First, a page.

The Noticing New York coverage suggested that Bloomberg might be going out on a limb when he stated, after being briefed on the subject by Mark Page, his budget director, that any losses for which the city might sue would be a “de minimis amount of money.”
At the moment that’s what the mayor has said but other government officials, including the office of John Liu, the city comptroller, aren’t backing Bloomberg up with any similar assessment that city losses will be “de minimis.”
The NYC Comptroller’s Office
A spokesman for Comptroller Liu informed Noticing New York that Liu’s office is “closely monitoring developments and are keeping all our options on the table as the financial scope of the suspected manipulations is determined.” That seems reasonable as the New York State Attorney General is conducting a joint investigation with the Connecticut Attorney General that could soon be joined in by other states’ attorneys general and has vowed to “follow the facts wherever they may lead.”
Following up on the mayor’s remarks I asked Liu’s office whether his office could confirm the mayor’s statement that any losses the city may suffer from the LIBOR manipulation will be “de minimis.” Asking Liu’s office for such a confirming assessment makes sense since Liu’s office monitors the city’s finances and is supposed to be looking over the mayor’s shoulder to ensure the mayor’s proper management of the same. In addition, given that pension funds are usually among the funds most quickly cited as likely to have sustained appreciable losses as a consequence of the rate manipulation and the Comptroller’s office has responsibilities for the city pension fund I asked whether Liu’s office could confirm that any losses for any of the other funds for which the Comptroller has responsibilities, including the city pension fund, will be “de minimis”?
A spokesman for Liu, characterizing the situation as “fluid,” stated that the office was unable to provide confirmation on either of these questions. When Bloomberg said that the city would only have “de minimis” losses did he mean just the city standing alone in the most technical sense or did he also mean the city pension fund and other technically separate city agencies that are nonetheless tied in with the city’s financial health? One can only guess. To be fair, the Comptroller’s office was altogether more cautiously timid than Bloomberg, not even willing to confirm that it has lawyers looking at the lawsuits that Bloomberg has already publicly proclaimed are possible.
The New York City Housing Development Corporation
The New York City Housing Development Corporation (“HDC”) is one city agency that could suffer losses due to the LIBOR scandal without those losses being technically considered losses suffered by the city itself. HDC is looking at issuing more bonds for a new residential building furthering Forest City Ratner’s envisioned Atlantic Yards mega-monopoly. Noticing New York gave recent testimony on the proposed bond issuance that, among other things, went into the connection of the proposed bond issuance to the LIBOR scandal issue. The new building would be on the same block as the “Barclays” Center and would be structurally and reputationally integrated with it.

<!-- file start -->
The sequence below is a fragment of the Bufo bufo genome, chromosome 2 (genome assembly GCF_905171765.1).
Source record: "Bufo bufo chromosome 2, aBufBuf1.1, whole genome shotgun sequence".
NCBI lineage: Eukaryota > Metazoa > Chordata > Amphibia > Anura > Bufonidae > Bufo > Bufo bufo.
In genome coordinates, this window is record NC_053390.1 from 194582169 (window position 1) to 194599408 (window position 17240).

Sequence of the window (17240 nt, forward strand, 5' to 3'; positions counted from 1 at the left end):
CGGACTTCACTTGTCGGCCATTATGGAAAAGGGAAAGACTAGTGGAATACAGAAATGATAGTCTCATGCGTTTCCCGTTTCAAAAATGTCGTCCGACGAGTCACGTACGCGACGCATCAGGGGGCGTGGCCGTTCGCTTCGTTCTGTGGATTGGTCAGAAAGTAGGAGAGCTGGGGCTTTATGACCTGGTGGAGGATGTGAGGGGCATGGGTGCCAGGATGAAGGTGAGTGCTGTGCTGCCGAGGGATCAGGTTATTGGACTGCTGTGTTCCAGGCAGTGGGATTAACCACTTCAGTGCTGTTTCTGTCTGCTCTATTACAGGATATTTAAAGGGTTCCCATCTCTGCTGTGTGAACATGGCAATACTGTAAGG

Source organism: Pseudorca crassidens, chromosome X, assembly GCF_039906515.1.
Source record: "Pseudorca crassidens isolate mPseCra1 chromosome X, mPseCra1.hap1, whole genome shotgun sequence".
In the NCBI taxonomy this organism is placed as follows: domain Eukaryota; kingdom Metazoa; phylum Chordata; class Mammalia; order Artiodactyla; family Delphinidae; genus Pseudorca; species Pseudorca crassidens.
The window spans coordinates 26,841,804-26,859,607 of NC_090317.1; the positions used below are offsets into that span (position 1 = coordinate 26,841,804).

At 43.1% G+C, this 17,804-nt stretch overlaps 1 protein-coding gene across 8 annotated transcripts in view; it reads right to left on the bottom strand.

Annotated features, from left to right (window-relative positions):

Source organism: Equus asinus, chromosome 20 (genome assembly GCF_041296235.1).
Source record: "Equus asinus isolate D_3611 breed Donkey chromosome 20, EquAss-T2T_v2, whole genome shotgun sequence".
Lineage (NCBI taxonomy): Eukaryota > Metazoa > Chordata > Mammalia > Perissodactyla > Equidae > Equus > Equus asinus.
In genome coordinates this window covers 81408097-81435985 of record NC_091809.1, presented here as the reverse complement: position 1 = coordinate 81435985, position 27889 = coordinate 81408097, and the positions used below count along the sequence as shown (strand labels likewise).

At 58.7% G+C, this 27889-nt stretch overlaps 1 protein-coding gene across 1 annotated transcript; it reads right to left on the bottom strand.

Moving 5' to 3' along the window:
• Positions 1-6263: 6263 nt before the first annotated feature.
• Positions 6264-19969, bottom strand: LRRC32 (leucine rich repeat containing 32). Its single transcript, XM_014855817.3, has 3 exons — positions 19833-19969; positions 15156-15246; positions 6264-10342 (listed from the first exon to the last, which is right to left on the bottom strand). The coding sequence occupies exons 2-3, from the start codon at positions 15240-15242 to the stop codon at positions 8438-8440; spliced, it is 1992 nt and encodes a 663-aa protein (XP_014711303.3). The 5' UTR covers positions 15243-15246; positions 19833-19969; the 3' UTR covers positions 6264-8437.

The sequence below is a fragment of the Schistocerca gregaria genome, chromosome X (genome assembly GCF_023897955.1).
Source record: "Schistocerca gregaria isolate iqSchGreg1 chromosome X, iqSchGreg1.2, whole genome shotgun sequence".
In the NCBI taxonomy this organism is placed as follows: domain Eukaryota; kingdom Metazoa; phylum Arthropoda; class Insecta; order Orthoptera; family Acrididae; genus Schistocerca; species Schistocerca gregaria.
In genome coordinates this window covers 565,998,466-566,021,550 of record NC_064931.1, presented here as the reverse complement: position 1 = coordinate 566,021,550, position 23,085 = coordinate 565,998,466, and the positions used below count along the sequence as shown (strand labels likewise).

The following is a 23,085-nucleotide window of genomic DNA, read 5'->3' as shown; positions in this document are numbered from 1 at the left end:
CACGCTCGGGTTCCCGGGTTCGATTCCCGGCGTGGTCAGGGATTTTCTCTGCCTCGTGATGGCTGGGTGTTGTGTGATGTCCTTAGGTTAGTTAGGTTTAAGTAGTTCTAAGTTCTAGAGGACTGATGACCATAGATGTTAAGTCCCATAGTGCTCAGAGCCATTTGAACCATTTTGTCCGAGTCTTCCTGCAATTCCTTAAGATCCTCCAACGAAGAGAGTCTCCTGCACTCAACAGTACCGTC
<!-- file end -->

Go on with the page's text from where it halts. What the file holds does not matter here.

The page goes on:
Noticing New York contacted HDC and, like the Comptroller’s Office, HDC would not confirm that any losses suffered by HDC or its bondholders from the LIBOR manipulation will be “de minimis.” Mark Page, the city’s budget director with whom mayor Bloomberg conferred before characterizing any possible city losses as “de minimis” is on HDC’s board. If after talking with Budget Director Page Bloomberg meant to say that the city would not incur any significant losses in big picture terms he would presumably have been representing that HDC as part of that big picture was not expected to incur any losses. That would seemingly make it a no-brainer for HDC (which HDC board member Mark Page should have checked in with to make such an assessment) to confirm that all its possible losses will be “de minimis.” But it didn’t.*
(* Here is one semi-absurd possible background explanation to contemplate: HDC foresees possibly significant losses which the city budget director believes will be cancelled out for the city in big picture terms by ways LIBOR rate manipulation may have benefitted other city financial activities. There will be more on the complexity of calculating net losses later in this article.)
When HDC would not confirm that any losses suffered by HDC or its bondholders from the LIBOR manipulation will be “de minimis” I had a follow-up question to put to the agency the next day:
Can HDC confirm that if any losses suffered by HDC or its bondholders are substantial there will be no effect or reduction in subsidies available for HDC projects, including perhaps, but not limited to, subsidy for projects like the Forest City Ratner Building ("Building 2") that HDC held a hearing about last Wednesday?HDC declined to provide me with a confirmation that any substantial losses suffered by HDC or its bondholders would not reduce available housing subsidies.
The Metropolitan Transportation Authority
The Metropolitan Transportation Authority (MTA) is another agency that, as a public authority, is technically distinct from the city itself. Nevertheless, its financial health and finances do interrelate with the city’s and, once again, NYC Budget Director Mark Page is on the MTA’s board to represent the mayor.
The MTA’s spokesperson previously confirmed to Noticing New York that the MTA’s legal counsel was reviewing options in relation to the LIBOR scandal, and would “vigorously pursue all available legal actions” and “do everything possible to protect the MTA.” Following up on the mayor’s assurance of “de minimis” NYC losses I asked whether the MTA could confirm tha any losses that the MTA or its bondholders may suffer as a result of the Barclays Bank LIBOR scandal will be “de minimis”. The MTA’s spokesman responded by saying, “the Mayor speaks for the City of New York” and then, observing the above noted distinction that the MTA’s public authority status makes it a technically separate financial entity, stated, “The MTA is a separate entity under the State of New York, and our debt is not a part of the City government’s debt. The City’s debt portfolio and the MTA’s debt portfolio have different characteristics.” Rather than confirm that losses will be minimal the statement provided by the spokesman is that, “The MTA is continuing to analyze the matter and is not yet ready to make a pronouncement about the extent of any potential loses.”